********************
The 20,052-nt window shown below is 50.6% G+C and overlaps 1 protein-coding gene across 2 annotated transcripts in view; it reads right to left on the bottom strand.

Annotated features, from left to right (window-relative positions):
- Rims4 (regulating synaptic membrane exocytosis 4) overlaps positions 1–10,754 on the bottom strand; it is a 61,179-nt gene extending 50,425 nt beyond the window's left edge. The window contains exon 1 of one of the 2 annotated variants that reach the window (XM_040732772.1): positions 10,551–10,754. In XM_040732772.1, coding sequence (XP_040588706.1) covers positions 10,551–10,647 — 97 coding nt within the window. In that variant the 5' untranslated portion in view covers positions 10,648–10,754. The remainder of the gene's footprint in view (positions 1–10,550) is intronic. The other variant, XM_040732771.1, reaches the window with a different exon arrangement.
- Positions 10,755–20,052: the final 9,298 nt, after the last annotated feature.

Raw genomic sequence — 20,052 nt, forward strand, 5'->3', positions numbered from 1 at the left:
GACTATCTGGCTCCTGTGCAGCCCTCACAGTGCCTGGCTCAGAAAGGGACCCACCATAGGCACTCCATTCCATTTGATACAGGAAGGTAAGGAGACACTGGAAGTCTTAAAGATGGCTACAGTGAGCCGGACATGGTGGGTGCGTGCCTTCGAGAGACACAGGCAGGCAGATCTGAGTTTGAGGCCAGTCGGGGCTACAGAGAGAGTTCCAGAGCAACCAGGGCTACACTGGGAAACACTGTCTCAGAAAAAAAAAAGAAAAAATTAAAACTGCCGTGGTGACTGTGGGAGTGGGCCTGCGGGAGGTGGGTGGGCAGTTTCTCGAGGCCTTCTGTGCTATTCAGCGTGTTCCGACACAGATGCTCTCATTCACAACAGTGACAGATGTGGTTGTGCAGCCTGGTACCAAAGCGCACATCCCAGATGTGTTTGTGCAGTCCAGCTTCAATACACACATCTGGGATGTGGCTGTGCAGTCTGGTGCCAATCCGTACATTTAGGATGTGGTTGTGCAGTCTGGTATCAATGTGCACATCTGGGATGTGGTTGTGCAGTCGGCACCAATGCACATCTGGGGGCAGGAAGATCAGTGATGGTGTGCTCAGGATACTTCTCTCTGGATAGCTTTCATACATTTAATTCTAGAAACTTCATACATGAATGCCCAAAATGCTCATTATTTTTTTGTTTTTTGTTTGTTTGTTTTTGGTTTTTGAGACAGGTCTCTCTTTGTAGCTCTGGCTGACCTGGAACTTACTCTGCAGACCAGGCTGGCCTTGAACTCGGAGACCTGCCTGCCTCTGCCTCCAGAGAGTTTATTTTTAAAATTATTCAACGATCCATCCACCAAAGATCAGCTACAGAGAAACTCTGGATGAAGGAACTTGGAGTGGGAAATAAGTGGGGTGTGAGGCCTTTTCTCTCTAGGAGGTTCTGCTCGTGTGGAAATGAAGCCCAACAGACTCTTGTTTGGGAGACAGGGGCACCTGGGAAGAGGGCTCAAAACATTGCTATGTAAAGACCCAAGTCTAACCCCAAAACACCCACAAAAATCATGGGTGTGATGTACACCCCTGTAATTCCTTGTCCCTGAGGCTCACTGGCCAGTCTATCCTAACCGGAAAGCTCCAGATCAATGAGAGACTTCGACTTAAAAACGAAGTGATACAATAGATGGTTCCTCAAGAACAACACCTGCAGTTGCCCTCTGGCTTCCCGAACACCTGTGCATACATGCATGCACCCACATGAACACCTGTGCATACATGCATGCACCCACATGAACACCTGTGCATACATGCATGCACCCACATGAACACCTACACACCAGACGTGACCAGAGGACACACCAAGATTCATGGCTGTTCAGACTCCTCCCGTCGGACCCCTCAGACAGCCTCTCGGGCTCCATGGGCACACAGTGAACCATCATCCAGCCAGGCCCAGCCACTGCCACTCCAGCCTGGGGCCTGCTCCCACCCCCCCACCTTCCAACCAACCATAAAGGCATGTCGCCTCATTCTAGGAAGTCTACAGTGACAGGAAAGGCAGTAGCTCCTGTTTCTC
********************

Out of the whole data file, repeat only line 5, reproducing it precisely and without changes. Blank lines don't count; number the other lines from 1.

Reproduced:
Raw genomic sequence — 20,052 nt, forward strand, 5'->3', positions numbered from 1 at the left: